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3 The Early Cretaceous Dinosaur Trackways in Münchehagen (Lower Saxony, Germany): 3-D Photogrammetry as Basis for Geometric Morphometric Analysis of Shape Variation and Evaluation of Material Loss during Excavation

Daniel Ma Edited by Peter L Falkingham Indiana University Press ePub

3.1. The Münchehagen locality in Lower Saxony, Germany.

The Early Cretaceous Dinosaur Trackways in Münchehagen (Lower Saxony, Germany): 3-D Photogrammetry as Basis for Geometric Morphometric Analysis of Shape Variation and Evaluation of Material Loss during Excavation

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Oliver Wings, Jens N. Lallensack, and Heinrich Mallison

LOWER CRETACEOUS SANDSTONES IN LOWER SAXONY, northern Germany, are well known for their abundant fossil dinosaur tracks. One of the most productive sites is Münchehagen, which is well known for the only German Cretaceous sauropod trackways and hundreds of tracks of ornithopods and theropods, often forming long individual trackways with dozens of consecutive footprints. The largest theropod trackway T3 from the layer that has produced the best preserved true tracks (Lower Level) shows variations in the footprint morphology that allow use of this data as an example for studying the variability of tridactyl dinosaur track measurements.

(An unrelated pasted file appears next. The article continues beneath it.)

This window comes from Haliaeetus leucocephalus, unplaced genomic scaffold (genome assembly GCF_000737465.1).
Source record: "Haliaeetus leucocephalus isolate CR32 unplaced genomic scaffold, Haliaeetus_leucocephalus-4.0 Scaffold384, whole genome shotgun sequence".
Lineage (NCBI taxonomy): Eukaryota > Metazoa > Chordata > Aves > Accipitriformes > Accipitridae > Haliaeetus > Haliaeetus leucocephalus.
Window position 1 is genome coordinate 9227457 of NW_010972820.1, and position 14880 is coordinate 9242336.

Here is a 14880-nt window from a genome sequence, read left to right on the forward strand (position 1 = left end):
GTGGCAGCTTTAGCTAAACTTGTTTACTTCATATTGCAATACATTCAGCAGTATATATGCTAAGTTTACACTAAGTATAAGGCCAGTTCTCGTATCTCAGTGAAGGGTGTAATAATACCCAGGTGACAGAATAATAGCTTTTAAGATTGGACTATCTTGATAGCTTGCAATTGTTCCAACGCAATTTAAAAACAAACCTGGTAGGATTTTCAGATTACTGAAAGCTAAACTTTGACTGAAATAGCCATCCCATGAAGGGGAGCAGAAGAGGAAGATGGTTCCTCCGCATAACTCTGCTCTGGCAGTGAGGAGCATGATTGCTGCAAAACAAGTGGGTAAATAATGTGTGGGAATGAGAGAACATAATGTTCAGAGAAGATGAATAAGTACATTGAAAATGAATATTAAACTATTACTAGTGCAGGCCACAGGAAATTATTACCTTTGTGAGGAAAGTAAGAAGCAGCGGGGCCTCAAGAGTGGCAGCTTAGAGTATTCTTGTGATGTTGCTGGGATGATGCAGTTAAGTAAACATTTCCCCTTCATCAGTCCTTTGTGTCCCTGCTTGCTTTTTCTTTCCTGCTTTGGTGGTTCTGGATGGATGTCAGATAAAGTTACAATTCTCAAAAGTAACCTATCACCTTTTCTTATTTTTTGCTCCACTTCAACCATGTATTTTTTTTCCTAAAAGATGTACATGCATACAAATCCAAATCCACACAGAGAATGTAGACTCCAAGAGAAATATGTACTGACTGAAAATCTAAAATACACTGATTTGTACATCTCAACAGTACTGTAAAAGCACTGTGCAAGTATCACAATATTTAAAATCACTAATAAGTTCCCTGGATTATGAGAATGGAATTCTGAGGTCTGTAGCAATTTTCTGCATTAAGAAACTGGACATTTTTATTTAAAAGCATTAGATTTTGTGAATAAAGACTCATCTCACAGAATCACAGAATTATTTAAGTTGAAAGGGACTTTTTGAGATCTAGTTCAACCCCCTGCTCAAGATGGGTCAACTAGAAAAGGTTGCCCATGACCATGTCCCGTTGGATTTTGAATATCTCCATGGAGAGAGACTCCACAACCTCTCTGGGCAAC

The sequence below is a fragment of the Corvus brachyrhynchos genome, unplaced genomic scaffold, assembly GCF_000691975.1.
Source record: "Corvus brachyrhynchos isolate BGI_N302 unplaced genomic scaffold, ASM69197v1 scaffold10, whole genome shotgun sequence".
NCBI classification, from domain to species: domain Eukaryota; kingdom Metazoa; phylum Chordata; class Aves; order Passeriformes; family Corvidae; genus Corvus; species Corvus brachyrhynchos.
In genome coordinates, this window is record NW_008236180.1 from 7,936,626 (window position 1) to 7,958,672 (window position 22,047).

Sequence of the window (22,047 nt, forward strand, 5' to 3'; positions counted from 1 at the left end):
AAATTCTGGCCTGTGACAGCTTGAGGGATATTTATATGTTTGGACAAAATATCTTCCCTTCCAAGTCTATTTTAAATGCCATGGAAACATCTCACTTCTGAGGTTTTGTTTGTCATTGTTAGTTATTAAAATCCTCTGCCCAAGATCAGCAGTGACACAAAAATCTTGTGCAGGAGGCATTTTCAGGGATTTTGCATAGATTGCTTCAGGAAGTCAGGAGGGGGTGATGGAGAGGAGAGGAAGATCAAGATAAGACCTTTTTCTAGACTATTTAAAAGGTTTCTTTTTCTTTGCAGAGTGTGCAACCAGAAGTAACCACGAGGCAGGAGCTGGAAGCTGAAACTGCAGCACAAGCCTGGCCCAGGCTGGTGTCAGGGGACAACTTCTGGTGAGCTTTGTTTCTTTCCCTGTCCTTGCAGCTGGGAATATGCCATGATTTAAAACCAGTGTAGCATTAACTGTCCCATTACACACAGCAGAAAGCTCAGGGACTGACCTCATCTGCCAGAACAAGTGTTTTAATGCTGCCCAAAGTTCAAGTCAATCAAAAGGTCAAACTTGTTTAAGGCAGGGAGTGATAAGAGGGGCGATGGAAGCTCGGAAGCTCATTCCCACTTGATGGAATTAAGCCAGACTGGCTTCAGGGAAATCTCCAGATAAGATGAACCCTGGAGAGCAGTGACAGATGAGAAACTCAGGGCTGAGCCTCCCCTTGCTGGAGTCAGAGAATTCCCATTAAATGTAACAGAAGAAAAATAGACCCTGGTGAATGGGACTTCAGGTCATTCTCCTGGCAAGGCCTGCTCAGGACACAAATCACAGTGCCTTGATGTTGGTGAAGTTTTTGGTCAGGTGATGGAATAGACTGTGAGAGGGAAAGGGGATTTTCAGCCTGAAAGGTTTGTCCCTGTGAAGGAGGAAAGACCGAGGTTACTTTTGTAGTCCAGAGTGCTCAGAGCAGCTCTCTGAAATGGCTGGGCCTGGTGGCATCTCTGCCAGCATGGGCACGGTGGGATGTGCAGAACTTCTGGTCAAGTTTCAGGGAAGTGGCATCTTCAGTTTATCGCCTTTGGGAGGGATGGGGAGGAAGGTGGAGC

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10 Dinosaur Swim Track Assemblages: Characteristics, 10 Contexts, and Ichnofacies Implications

Daniel Ma Edited by Peter L Falkingham Indiana University Press ePub

10.1. Pedal kinematics model of dinosaur swim track formation from left to right. Distal track to the right displays a posterior overhang. Modified from Romilio, Tucker, and Salisbury. (2013).

Dinosaur Swim Track Assemblages: Characteristics, Contexts, and Ichnofacies Implications

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Andrew R. C. Milner and Martin G. Lockley